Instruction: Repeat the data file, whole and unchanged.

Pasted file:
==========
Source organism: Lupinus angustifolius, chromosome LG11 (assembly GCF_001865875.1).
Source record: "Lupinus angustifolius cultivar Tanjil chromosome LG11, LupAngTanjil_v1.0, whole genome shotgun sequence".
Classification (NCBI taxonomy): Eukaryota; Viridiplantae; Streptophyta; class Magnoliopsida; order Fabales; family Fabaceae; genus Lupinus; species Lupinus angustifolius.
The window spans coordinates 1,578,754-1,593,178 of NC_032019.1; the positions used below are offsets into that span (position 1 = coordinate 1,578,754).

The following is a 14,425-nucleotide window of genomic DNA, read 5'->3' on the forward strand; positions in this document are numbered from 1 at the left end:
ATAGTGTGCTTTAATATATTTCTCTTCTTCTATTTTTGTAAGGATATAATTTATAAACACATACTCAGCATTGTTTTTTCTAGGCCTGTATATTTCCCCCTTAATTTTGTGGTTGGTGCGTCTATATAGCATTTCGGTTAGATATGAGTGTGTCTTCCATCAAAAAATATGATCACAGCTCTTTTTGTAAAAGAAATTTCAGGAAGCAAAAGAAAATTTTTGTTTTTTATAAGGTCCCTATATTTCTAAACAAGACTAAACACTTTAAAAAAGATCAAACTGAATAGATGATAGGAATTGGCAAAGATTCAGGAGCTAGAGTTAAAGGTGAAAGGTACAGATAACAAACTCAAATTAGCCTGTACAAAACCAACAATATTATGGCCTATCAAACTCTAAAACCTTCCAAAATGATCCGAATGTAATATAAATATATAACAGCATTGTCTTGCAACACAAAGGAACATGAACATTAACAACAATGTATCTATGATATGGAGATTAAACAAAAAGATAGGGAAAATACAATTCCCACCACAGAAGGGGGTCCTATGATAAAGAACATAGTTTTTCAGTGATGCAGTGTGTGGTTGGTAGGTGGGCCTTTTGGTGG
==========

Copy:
Source organism: Lupinus angustifolius, chromosome LG11 (assembly GCF_001865875.1).
Source record: "Lupinus angustifolius cultivar Tanjil chromosome LG11, LupAngTanjil_v1.0, whole genome shotgun sequence".
Classification (NCBI taxonomy): Eukaryota; Viridiplantae; Streptophyta; class Magnoliopsida; order Fabales; family Fabaceae; genus Lupinus; species Lupinus angustifolius.
The window spans coordinates 1,578,754-1,593,178 of NC_032019.1; the positions used below are offsets into that span (position 1 = coordinate 1,578,754).

The following is a 14,425-nucleotide window of genomic DNA, read 5'->3' on the forward strand; positions in this document are numbered from 1 at the left end:
ATAGTGTGCTTTAATATATTTCTCTTCTTCTATTTTTGTAAGGATATAATTTATAAACACATACTCAGCATTGTTTTTTCTAGGCCTGTATATTTCCCCCTTAATTTTGTGGTTGGTGCGTCTATATAGCATTTCGGTTAGATATGAGTGTGTCTTCCATCAAAAAATATGATCACAGCTCTTTTTGTAAAAGAAATTTCAGGAAGCAAAAGAAAATTTTTGTTTTTTATAAGGTCCCTATATTTCTAAACAAGACTAAACACTTTAAAAAAGATCAAACTGAATAGATGATAGGAATTGGCAAAGATTCAGGAGCTAGAGTTAAAGGTGAAAGGTACAGATAACAAACTCAAATTAGCCTGTACAAAACCAACAATATTATGGCCTATCAAACTCTAAAACCTTCCAAAATGATCCGAATGTAATATAAATATATAACAGCATTGTCTTGCAACACAAAGGAACATGAACATTAACAACAATGTATCTATGATATGGAGATTAAACAAAAAGATAGGGAAAATACAATTCCCACCACAGAAGGGGGTCCTATGATAAAGAACATAGTTTTTCAGTGATGCAGTGTGTGGTTGGTAGGTGGGCCTTTTGGTGG